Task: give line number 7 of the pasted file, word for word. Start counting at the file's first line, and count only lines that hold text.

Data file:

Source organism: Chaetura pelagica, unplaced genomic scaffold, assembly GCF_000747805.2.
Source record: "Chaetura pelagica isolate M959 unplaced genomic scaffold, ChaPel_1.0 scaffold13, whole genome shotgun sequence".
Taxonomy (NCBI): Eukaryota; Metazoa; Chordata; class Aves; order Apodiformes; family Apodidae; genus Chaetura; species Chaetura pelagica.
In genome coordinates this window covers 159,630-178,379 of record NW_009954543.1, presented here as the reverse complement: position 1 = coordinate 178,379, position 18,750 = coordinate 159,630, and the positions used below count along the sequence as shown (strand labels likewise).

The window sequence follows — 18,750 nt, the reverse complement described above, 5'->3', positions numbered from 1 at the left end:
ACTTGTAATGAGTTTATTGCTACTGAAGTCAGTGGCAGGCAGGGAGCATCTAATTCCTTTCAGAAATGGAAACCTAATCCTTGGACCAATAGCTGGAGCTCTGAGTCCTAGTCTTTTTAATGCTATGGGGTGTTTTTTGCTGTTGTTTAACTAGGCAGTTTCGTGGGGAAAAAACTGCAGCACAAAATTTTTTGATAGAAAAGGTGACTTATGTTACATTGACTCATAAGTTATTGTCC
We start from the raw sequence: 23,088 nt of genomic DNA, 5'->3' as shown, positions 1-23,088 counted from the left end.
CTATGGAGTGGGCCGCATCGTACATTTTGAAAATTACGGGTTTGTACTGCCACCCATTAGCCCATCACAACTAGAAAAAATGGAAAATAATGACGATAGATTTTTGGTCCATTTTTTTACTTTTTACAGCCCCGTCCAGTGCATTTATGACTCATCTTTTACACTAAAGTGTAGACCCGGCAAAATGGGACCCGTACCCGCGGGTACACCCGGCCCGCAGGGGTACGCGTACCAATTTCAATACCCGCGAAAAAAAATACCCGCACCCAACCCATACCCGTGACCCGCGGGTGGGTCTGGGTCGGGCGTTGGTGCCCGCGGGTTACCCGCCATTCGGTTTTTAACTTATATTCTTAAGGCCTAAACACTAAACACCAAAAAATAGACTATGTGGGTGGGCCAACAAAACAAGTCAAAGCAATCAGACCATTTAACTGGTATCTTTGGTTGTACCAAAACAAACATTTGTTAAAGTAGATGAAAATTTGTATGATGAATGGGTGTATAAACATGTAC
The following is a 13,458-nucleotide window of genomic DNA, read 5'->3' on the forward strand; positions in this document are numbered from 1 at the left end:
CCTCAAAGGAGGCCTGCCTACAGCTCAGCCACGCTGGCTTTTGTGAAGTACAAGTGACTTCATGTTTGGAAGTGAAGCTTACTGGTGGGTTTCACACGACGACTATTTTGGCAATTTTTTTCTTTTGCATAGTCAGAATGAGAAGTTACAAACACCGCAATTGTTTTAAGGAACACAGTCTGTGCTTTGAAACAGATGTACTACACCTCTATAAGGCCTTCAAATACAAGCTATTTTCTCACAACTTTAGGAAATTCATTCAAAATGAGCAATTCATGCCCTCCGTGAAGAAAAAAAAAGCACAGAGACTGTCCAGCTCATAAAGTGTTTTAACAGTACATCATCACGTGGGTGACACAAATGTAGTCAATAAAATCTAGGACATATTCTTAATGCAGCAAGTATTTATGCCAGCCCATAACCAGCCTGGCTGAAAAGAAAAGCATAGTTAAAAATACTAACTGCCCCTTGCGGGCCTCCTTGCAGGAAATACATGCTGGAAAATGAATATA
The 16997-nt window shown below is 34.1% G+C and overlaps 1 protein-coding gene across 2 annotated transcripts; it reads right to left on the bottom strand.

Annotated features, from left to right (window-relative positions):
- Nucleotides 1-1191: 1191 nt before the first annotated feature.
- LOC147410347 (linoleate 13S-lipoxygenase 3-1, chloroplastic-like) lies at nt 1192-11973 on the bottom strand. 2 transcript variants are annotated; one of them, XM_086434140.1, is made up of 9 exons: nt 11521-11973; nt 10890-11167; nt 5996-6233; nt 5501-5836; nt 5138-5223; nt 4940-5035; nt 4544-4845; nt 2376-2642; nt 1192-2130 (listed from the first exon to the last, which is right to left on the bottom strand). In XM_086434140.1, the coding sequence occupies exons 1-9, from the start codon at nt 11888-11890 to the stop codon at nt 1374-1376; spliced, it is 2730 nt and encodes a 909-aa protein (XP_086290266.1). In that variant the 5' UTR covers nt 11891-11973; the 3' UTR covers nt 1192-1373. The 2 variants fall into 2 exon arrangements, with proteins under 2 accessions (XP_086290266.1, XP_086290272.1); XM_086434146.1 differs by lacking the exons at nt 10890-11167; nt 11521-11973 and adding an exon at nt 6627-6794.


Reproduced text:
We start from the raw sequence: 23,088 nt of genomic DNA, 5'->3' as shown, positions 1-23,088 counted from the left end.